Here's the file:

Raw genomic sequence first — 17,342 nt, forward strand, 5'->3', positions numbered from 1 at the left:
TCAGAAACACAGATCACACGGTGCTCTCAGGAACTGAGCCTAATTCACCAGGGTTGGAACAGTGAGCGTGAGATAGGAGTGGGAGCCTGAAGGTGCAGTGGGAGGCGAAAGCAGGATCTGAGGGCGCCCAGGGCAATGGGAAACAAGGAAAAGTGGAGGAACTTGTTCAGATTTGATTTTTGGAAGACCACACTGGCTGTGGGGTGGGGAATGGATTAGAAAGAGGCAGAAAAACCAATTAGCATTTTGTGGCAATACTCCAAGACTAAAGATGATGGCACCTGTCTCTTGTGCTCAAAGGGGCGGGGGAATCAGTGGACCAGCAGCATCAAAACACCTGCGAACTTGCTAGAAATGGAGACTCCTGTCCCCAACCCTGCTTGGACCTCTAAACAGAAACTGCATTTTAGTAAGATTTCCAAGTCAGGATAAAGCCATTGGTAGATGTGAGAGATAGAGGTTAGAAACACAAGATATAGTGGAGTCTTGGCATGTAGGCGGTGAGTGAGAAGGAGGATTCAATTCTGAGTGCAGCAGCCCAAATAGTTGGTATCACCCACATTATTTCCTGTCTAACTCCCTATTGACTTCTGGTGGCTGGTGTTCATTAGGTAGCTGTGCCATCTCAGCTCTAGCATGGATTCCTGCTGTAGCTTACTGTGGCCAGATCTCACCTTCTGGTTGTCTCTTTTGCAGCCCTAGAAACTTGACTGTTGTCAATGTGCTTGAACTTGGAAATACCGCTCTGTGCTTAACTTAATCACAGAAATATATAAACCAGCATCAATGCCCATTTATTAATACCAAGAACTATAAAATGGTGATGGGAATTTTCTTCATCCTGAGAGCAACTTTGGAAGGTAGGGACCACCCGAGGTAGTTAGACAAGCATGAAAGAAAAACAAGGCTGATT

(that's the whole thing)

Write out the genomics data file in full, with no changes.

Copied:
Raw genomic sequence first — 17,342 nt, forward strand, 5'->3', positions numbered from 1 at the left:
TCAGAAACACAGATCACACGGTGCTCTCAGGAACTGAGCCTAATTCACCAGGGTTGGAACAGTGAGCGTGAGATAGGAGTGGGAGCCTGAAGGTGCAGTGGGAGGCGAAAGCAGGATCTGAGGGCGCCCAGGGCAATGGGAAACAAGGAAAAGTGGAGGAACTTGTTCAGATTTGATTTTTGGAAGACCACACTGGCTGTGGGGTGGGGAATGGATTAGAAAGAGGCAGAAAAACCAATTAGCATTTTGTGGCAATACTCCAAGACTAAAGATGATGGCACCTGTCTCTTGTGCTCAAAGGGGCGGGGGAATCAGTGGACCAGCAGCATCAAAACACCTGCGAACTTGCTAGAAATGGAGACTCCTGTCCCCAACCCTGCTTGGACCTCTAAACAGAAACTGCATTTTAGTAAGATTTCCAAGTCAGGATAAAGCCATTGGTAGATGTGAGAGATAGAGGTTAGAAACACAAGATATAGTGGAGTCTTGGCATGTAGGCGGTGAGTGAGAAGGAGGATTCAATTCTGAGTGCAGCAGCCCAAATAGTTGGTATCACCCACATTATTTCCTGTCTAACTCCCTATTGACTTCTGGTGGCTGGTGTTCATTAGGTAGCTGTGCCATCTCAGCTCTAGCATGGATTCCTGCTGTAGCTTACTGTGGCCAGATCTCACCTTCTGGTTGTCTCTTTTGCAGCCCTAGAAACTTGACTGTTGTCAATGTGCTTGAACTTGGAAATACCGCTCTGTGCTTAACTTAATCACAGAAATATATAAACCAGCATCAATGCCCATTTATTAATACCAAGAACTATAAAATGGTGATGGGAATTTTCTTCATCCTGAGAGCAACTTTGGAAGGTAGGGACCACCCGAGGTAGTTAGACAAGCATGAAAGAAAAACAAGGCTGATT